• Because overflow: auto + overflow-y: scroll is the combination to cause the scrollbars to appear.
  • To support IE, you can load a polyfill.

Keyed collections


  • Map object: a simple key/value map that can iterate its elements in insertion order.

Little Blah


  • Understand business aspect of the work.
  • Get involved with hiring for your team/company, and maintain a high bar for hiring quality candidates.
  • Design and develop systems appropriate to scale, extensibility, and scope of the problem, and avoids over-engineering.
  • Question everything and ask why until you get to the root of problems and situations.
  • Demand accountability and ownership from others.
  • Lead at least one high-impact project with a clear definition and target of successful delivery.
  • Work towards disambiguating ambiguous problem statements.
  • Cultivate relationships with other teams and develop trust.
  • Listen to others and accept that there is more than one way to look at a problem statement, and multiple valid solutions to a problem.
  • Be involved with multiple projects as a consultant, a reviewer, and/or a mentor.
  • Follow the principles of extreme ownership.
  • Have strong mentors to help you navigate and grow in the company.
  • Take projects with high risk and high rewards.
  • Strive for deep technical expertise in technologies used in your team.
  • Ask for stretch projects from your manager, or help her identify one for you.
  • Discuss the goals of your manager, and how you align your work with it.
  • Network with seniors, peers, and juniors.
  • Be a mentor to a couple of junior engineers.
  • Increase your breadth of knowledge in the domain of your team/company.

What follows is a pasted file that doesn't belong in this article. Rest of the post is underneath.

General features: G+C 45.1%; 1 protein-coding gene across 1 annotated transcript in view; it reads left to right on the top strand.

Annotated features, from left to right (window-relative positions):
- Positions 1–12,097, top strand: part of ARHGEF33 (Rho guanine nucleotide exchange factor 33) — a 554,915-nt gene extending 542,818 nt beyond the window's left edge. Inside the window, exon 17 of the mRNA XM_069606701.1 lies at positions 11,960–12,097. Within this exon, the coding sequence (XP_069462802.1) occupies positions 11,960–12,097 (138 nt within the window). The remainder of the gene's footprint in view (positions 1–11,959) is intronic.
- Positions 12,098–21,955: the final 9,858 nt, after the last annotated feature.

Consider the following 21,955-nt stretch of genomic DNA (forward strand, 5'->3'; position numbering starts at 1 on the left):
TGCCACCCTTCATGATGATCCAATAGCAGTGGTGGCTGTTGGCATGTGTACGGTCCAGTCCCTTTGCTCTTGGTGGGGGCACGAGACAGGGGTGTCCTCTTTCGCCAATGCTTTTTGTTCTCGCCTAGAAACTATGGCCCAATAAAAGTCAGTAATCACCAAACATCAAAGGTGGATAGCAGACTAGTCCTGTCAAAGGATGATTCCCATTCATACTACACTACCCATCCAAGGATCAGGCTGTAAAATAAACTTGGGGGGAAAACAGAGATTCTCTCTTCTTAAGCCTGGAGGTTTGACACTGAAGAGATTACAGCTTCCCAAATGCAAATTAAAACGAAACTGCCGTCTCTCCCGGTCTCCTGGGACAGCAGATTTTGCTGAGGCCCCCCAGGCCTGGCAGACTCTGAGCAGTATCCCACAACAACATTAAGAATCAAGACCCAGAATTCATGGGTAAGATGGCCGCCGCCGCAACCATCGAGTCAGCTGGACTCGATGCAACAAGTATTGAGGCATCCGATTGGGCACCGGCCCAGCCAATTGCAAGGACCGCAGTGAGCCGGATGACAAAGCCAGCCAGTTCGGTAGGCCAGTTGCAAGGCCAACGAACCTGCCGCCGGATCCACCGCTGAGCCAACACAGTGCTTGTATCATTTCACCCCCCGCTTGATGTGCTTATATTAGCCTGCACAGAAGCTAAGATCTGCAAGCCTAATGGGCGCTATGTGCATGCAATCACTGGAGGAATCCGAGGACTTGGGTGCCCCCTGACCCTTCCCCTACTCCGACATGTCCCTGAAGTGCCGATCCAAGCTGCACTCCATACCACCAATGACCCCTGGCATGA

• Drive your one-on-ones. Maintain a list of topics for the next one-on-one discussion.
  • Discuss problems with your manager, but have some solutions beforehand.
  • Increase your breadth of knowledge in technology.
  • Explore emerging tech by building small prototypes.
  • Read a few technical books per year.
  • Understand pros and cons thoroughly of new technologies.
  • Schedule a regular one-on-one with your manager.
  • Actively seek feedback from your manager.
  • Keep your manager up-to-date in things you are involved with, but don’t get bogged down in unnecessary detail.
  • Keep your manager up-to-date on people you have difficulty working with.
  • Give constructive feedback to your manager.
  • Talk to your manager about your expectations.
  • Measure what you want to improve, make your efforts measurable.
  • Maintain high visibility projects which have a high risk.
  • To deal with difficult folks, discuss with your managers and mentors.
  • Be reachable to other engineers.
  • Have a huge bias for action and delivery but do not over-compromise on quality. Push back if required.
  • Simplify code, systems, and architectures relentlessly.
  • Demand high-quality work from others, but be pragmatic.
  • Prioritise fixing tech debt in code when the incremental cost to develop keeps rising.
  • Document extensively (“why” more than “how”).
  • Respect code and systems that come before you. There are reasons for every code and every guard that exists in production.

Practical Ways to Write Better JavaScript